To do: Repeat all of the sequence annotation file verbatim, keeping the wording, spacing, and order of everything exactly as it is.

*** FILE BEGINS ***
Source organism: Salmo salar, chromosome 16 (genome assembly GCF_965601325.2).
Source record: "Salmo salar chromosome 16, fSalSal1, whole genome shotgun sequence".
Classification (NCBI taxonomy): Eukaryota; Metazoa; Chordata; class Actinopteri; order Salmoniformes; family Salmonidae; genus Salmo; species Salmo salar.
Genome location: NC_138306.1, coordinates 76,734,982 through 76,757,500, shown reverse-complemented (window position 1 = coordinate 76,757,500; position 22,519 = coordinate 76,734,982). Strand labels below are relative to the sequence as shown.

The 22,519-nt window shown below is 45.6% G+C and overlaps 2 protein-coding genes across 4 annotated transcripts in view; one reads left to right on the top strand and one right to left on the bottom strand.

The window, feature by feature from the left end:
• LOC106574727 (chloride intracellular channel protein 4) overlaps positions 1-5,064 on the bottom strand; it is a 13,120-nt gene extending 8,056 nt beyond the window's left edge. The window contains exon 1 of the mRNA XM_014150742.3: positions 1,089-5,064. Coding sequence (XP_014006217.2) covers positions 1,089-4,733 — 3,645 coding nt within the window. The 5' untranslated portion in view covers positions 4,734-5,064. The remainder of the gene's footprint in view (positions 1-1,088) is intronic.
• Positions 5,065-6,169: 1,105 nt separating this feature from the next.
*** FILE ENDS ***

Source organism: Salmo salar, chromosome 16 (genome assembly GCF_965601325.2).
Source record: "Salmo salar chromosome 16, fSalSal1, whole genome shotgun sequence".
Classification (NCBI taxonomy): Eukaryota; Metazoa; Chordata; class Actinopteri; order Salmoniformes; family Salmonidae; genus Salmo; species Salmo salar.
Genome location: NC_138306.1, coordinates 76,734,982 through 76,757,500, shown reverse-complemented (window position 1 = coordinate 76,757,500; position 22,519 = coordinate 76,734,982). Strand labels below are relative to the sequence as shown.

The 22,519-nt window shown below is 45.6% G+C and overlaps 2 protein-coding genes across 4 annotated transcripts in view; one reads left to right on the top strand and one right to left on the bottom strand.

The window, feature by feature from the left end:
• LOC106574727 (chloride intracellular channel protein 4) overlaps positions 1-5,064 on the bottom strand; it is a 13,120-nt gene extending 8,056 nt beyond the window's left edge. The window contains exon 1 of the mRNA XM_014150742.3: positions 1,089-5,064. Coding sequence (XP_014006217.2) covers positions 1,089-4,733 — 3,645 coding nt within the window. The 5' untranslated portion in view covers positions 4,734-5,064. The remainder of the gene's footprint in view (positions 1-1,088) is intronic.
• Positions 5,065-6,169: 1,105 nt separating this feature from the next.